But don't let this fool you, I actually enjoyed the book, that's why the cover-blurb annoys me so-they could have written an accurate one that would still have hooked readers!

Anyways. Leviathan is full of adventure, twists, and fantastic world-building that is both creative and optimistic. The Darwinists have fabricated animal/machines through DNA manipulation as started by Darwin (surprisingly) in this alternative history. These beasties include flying whales, jellyfish planes, bomb-releasing bats, and hydrogen sniffing canines. These fabricated creatures have solved the problem of industrialization, although "Monkey Luddites" among the Darwinst countries (including Britain) still fear this awe-inspiring (and quite advanced for 1914) technology. Clankers, on the other hand, rely on sophisticated steam powered machines that typify steampunk. Alek, from the Austrian-Hungarian Empire, is of the Clanker class and can pilot walking machines that are quite similar to rudimentary transformers or anime creations. While it takes a bit of effort, one can eventually accept these technologies in their alternative context. Although, I found myself scoffing at it every now and then.

Alek is a very likable and sympathetic hero, who has faults and makes mistakes which seem to reinforce his "goodness" and strength of character. I will probably read the next installment just to see what becomes of this displaced prince and his small entourage.

Deryn I found to be insufferable, though perhaps this was intentional. The cliched "tough and brilliant girl dresses as boy to prove self-worth etc etc" was a bad start, and I didn't really recover from that as the book progressed. As I mentioned before, I felt Deryn mostly played around and got what she wanted with minimal effort throughout the entire book (Alek's life was a bit more challenging, I must say). She is also abrasive, excessively foul-mouthed, much too forward, and fool-hardy, but for some reason the people around her seem to like her. I didn't get it personally, but I can see how this type of character can be useful for furthering the plot...although if some sort of romantic angle unfolds in the next book I don't think I'll be able to swallow it. I just didn't find her character to be cohesive or believable.

Recommendation: If you are looking for adventure, world building, steampunk, or alternative WWI history then this is an excellent young adult novel for you. The illustrations are gorgeous as well, making for a fun read.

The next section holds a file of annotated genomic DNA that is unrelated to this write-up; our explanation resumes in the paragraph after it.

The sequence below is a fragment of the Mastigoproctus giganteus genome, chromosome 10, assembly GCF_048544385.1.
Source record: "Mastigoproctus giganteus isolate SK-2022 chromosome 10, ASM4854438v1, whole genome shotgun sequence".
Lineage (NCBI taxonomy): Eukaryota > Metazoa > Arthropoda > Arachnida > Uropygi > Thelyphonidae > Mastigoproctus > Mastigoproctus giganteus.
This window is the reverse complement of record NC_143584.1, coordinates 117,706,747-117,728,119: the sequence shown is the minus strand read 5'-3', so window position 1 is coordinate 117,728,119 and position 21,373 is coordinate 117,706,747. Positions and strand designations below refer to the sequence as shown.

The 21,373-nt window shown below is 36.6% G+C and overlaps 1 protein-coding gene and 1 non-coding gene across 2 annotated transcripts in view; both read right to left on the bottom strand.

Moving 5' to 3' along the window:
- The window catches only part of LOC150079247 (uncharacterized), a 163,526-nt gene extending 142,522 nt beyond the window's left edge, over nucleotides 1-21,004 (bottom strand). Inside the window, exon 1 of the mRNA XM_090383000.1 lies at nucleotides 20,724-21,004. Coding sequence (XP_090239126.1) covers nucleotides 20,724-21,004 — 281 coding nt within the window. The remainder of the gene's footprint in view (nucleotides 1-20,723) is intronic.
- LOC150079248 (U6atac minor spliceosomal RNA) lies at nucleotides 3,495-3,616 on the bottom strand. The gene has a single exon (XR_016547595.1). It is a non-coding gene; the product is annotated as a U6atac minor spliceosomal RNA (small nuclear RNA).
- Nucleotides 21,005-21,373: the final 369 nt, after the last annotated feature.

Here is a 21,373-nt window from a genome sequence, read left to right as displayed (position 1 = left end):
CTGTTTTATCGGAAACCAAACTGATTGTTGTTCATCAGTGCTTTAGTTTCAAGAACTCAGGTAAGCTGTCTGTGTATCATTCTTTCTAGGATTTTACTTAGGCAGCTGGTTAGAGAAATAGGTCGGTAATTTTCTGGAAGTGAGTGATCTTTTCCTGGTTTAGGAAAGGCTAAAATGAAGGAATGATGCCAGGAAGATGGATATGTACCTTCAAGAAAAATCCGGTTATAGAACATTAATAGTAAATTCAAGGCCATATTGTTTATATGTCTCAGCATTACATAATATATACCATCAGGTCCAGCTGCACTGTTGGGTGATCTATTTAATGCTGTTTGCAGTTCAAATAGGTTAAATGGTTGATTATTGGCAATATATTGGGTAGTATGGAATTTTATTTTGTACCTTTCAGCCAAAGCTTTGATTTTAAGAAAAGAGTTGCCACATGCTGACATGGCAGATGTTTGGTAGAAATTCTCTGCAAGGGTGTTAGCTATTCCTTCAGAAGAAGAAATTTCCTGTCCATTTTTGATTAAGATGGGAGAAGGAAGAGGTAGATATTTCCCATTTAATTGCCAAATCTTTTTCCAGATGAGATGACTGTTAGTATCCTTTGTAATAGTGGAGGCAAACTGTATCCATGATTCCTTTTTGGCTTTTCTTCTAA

Similar Reads: Alanna: The First Adventure by Tamora Peirce, The Supernaturalist by Eoin Colfer, Flygirl by Sherri L. Smith*, Boneshaker by Cherie Priest*, Soulless by Gail Carriger*

Westerfeld, Scott. Leviathan. New York: Simon Pulse, 2009.

*I haven't read them, but they seem similar as far as setting, themes, storylines, etc.

Friday, January 7, 2011

Of Bees and Mist

Title: Of Bees and Mist
Author: Erick Setiawan
Themes: magic, marriage, love, fidelity, loyalty, family, independence
Rating: ****

Plot: Raised in a sepulchral house where ghosts dwell in mirrors, Meridia grows up lonely and miserable. But at age sixteen, she has a chance at happiness when she falls in love with Daniel-a caring and naive young man. Soon they marry, and Meridia can finally escape to live with her husband's family, unaware that they harbor dark secrets of their own. There is a grave hidden in the garden, there are two sisters groomed from birth to despise each other, and there is Eva-the formidable matriarch and the wickedest mother-in-law imaginable-whose grievances swarm the air in an army of bees. As Meridia struggles to keep her life and marriage together, she discovers long-buried secrets about her own past as well as shocking truths about her new family that inexorably push her love, courage, and sanity to the brink.

Of Bees and Mist is an engrossing fable that chronicles three generations of women under one family tree over a period of thirty years-their galvanic love and passion, their shifting alliances, their superstitions and complex domestic politics-and places them in a mythical town where spirits and spells, witchcraft and demons, and prophets and clairvoyance are an everyday reality. Erick Setiawan's astonishing debut is a richly atmospheric and tumultuous ride of hope and heartbreak that is altogether touching, truthful, and entirely memorable.

My Thoughts: First comments have to go to yet another cover-flap summary that I find slightly misleading. Hailed as an "engrossing fable that chronicles three generations of women under one family tree..." is rather silly since this book has one main character. Yes her mother is also a character, her son is also a character (later on anyway, sorry if that spoils anything!)...who is this third family member of the female persuasion? Do they mean her mother-in-law (the one with the bees that is)? I guess I will never know. But don't expect a sweeping family saga, this focuses in on the life of Meridia, and all others are secondary characters who form a part of her story.